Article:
College Search

College Search


A big part of the RaiseMe experience is helping high school students discover colleges. A dedicated page for college search was designed with this purpose. The existing college search is broken into cards. The card framework is often used to highlight images rather than list items. We wanted to create experiences that not only make colleges recognizable but easy to compare visually, similar to an e-commerce experience. 

Parametric Search

The current college search experience functioned as an exact search. If a keyword is typed exact search only returns discrete items with that keyword. To make our search queries more robust we wanted to move to parametric search. Parametric search includes filters and categories in your search queries. This would mean students could search college names as well as state and cities. We knew this was important to users because students were using these filters the most. Moving to parametric search would mean the search query would be accessing four data points instead of one: college names, location, tags, and suggested keywords, and if not those three search for any colleges that have these characters in the name. With an overload of search results in a small dropdown, this is where I made the decision to remove tags from the experience. It was a newly released feature and future decisions could be made to include if enough students were tagging schools or if the existing filter on the college search page saw some uptick.  

On the visual side, I thought we could make the search experience more contextual and robust. Comparison was the major use for college search and we wanted to strengthen that. Core things that aided in comparison: College avatar, college name, and if they offered micro-scholarships. Extra items: follow, unfollow, clear all, tags. The primary information we wanted to showcase was universities and locations since that was the most accessed options from filters  


A rule of thumb is to have a 27-characters text input (it would accommodate 90% of queries). We wanted to expand this text input length to draw greater attention to new features to highlight visually a change and the expanded functionality. A new lengthened version was also taken from the current longest college name at 54 characters: Georgia Institute of Technology – College of Design. 

Journey-specific experience

One of the tests we wanted to run to improve discoverability by grade level is showing different search experiences based on where a student is in their journey. College Freshman would receive one experience, those in the middle of their college planning experience another and second-semester seniors a paired down experience given their needs. Along with providing contextual search options based on needs, this was an opportunity to add discoverability for our college partners. Partners who may not be seen by students who never use the recommended page would have another opportunity to discover partners right from the search bar.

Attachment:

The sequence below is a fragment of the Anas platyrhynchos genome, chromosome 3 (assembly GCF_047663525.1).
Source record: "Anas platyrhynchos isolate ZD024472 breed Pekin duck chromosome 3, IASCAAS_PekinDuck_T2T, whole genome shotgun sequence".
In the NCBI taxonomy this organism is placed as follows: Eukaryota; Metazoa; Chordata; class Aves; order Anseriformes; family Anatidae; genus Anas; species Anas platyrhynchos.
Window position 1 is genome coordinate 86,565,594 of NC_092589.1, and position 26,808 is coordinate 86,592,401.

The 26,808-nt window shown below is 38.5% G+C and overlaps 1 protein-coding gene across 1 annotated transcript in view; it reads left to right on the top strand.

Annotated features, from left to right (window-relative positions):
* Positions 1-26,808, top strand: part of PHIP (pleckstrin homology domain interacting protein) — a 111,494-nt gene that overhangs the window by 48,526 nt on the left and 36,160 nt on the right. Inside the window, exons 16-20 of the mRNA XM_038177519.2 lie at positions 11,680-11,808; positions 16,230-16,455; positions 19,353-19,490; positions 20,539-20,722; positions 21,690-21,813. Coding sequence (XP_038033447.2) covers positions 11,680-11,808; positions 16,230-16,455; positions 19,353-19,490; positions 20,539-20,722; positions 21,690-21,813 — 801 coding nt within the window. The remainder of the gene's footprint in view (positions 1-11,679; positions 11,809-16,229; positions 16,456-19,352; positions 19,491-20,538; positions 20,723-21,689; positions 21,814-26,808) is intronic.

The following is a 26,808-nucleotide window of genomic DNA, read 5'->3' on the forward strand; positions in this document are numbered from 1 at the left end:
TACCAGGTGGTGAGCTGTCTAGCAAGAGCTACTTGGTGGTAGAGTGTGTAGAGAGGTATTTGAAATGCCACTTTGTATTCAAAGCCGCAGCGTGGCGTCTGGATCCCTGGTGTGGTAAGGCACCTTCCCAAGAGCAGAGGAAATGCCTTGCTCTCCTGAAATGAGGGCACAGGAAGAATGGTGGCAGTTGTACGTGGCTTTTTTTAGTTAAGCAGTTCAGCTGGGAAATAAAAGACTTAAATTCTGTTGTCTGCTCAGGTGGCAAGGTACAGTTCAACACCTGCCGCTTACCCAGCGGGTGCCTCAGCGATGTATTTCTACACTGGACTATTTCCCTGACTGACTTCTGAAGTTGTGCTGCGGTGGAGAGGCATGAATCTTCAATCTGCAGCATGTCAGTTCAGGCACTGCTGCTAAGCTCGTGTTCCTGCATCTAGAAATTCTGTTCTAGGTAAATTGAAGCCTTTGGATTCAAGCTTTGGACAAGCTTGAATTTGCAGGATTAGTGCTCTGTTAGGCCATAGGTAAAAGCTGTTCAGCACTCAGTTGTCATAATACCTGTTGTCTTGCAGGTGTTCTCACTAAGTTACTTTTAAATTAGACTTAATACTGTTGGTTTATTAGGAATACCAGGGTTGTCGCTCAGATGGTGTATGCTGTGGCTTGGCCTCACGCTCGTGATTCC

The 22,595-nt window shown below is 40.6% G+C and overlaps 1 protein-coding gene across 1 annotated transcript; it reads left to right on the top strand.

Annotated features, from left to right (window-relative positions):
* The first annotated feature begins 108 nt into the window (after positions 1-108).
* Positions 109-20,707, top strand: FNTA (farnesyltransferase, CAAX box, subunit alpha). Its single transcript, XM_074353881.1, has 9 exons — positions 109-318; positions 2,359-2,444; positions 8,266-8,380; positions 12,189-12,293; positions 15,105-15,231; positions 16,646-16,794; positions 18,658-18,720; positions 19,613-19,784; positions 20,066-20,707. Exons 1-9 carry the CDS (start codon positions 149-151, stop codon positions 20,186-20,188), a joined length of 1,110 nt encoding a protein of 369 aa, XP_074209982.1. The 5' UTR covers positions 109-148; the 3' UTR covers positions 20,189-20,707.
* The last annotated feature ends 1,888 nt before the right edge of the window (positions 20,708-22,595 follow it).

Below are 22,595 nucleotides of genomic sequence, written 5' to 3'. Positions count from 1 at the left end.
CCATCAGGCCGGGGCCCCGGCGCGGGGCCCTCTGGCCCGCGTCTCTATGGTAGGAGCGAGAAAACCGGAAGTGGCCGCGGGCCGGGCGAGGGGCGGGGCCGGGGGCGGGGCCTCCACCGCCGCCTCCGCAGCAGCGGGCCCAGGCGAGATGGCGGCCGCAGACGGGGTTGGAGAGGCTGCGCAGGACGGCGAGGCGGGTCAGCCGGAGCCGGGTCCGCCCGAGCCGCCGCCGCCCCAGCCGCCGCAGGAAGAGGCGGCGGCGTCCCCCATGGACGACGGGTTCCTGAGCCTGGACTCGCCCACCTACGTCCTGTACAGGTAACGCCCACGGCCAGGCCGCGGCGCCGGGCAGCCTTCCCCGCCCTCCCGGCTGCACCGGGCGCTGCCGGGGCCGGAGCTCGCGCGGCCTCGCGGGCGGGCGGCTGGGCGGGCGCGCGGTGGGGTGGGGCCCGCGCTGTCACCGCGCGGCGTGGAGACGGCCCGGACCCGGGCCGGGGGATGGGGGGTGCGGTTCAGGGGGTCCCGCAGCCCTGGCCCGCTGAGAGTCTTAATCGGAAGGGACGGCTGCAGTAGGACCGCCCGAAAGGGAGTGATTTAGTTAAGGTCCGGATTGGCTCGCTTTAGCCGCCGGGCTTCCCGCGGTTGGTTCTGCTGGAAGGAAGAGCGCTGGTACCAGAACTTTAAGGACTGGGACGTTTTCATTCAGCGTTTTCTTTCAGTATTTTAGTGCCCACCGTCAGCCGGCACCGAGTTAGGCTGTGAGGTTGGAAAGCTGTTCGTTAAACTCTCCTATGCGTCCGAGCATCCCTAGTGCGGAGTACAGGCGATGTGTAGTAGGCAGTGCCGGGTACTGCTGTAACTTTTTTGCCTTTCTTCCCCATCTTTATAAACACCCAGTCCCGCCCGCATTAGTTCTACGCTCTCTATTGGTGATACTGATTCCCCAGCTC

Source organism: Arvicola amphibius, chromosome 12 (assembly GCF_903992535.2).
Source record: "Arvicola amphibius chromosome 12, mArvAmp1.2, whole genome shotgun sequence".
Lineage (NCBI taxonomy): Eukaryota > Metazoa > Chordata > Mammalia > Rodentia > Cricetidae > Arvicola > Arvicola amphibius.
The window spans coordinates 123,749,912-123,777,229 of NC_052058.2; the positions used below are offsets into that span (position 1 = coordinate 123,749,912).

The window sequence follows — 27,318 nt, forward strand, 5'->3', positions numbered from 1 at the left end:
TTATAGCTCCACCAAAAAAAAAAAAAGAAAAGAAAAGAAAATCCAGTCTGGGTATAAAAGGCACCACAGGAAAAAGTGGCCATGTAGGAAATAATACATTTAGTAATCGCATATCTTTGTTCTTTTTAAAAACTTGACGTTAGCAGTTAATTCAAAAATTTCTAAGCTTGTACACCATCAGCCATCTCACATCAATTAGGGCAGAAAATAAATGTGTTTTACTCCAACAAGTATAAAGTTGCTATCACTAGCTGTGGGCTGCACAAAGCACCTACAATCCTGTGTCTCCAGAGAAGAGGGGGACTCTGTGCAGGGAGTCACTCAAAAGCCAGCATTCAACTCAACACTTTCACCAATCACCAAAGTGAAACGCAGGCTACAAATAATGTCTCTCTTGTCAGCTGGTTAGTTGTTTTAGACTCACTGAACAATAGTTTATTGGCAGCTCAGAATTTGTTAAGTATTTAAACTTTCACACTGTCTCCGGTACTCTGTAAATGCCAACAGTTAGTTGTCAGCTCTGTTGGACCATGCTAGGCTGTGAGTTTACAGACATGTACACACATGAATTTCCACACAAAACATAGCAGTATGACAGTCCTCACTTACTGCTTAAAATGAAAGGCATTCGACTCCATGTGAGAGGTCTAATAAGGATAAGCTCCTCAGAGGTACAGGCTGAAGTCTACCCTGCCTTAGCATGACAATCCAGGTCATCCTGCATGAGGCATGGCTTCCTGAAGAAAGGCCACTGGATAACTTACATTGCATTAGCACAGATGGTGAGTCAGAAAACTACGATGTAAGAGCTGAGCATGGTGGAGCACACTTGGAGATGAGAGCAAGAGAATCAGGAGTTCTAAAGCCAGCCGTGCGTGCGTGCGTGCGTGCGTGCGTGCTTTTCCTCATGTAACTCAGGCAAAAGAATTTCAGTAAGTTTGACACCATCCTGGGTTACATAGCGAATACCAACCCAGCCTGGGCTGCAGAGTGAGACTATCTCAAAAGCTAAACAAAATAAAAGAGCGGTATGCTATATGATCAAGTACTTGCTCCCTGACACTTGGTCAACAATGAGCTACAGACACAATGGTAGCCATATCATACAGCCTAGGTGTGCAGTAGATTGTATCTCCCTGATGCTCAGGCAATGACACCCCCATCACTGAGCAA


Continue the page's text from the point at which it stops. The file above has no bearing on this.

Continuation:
The Search page

The page itself didn’t need as much as a massive redesign. The filter component functioned well as well as the pills. For the new layout rows seemed easier to scan than cards and allowed for more data points to be visualized. The layout itself also provided some visual differentiation between the search page and the recommendation page. Previously the pages were tabs on our colleges’ page and both used cards and the only distinction between the two was the filters. We made a decision to move away from having a dedicated search page and decided to go the more traditional route of having the page appear only when something is searched.

iOS Search

Continuity between them all is key to deliver a seamless experience. I wanted to have iOS functionality mirror that of Desktop as much as possible. You can only see four cards at a time and the follow button is not in context. There’s no information presented on the cards to make adequate decisions on whether to follow a college or not. With search, we wanted to show more information in context. {insert data point on ios follow button in search} With this I decided to remove the follow button from the search page. Students could still click on the college profile to access the follow button.

More context within search meant surfacing other colleges that might be found desirable. I wanted to provide adjacent information search options, not only the result of the searches but recent searches based on what was previously looked for and similar colleges based on what students have searched and other schools they would be interested in. These suggestions are a mix of colleges with similar data points to colleges searched and data points composed from the student profile.
Adding tags was a way to show students their customization in practice. Students have the ability to tag colleges as it relates to them.


Search is a core component of the RaiseMe experience. Showing students If we can more accurately help students find colleges they’re interested in we can start the college planning process sooner leading to more scholarships.


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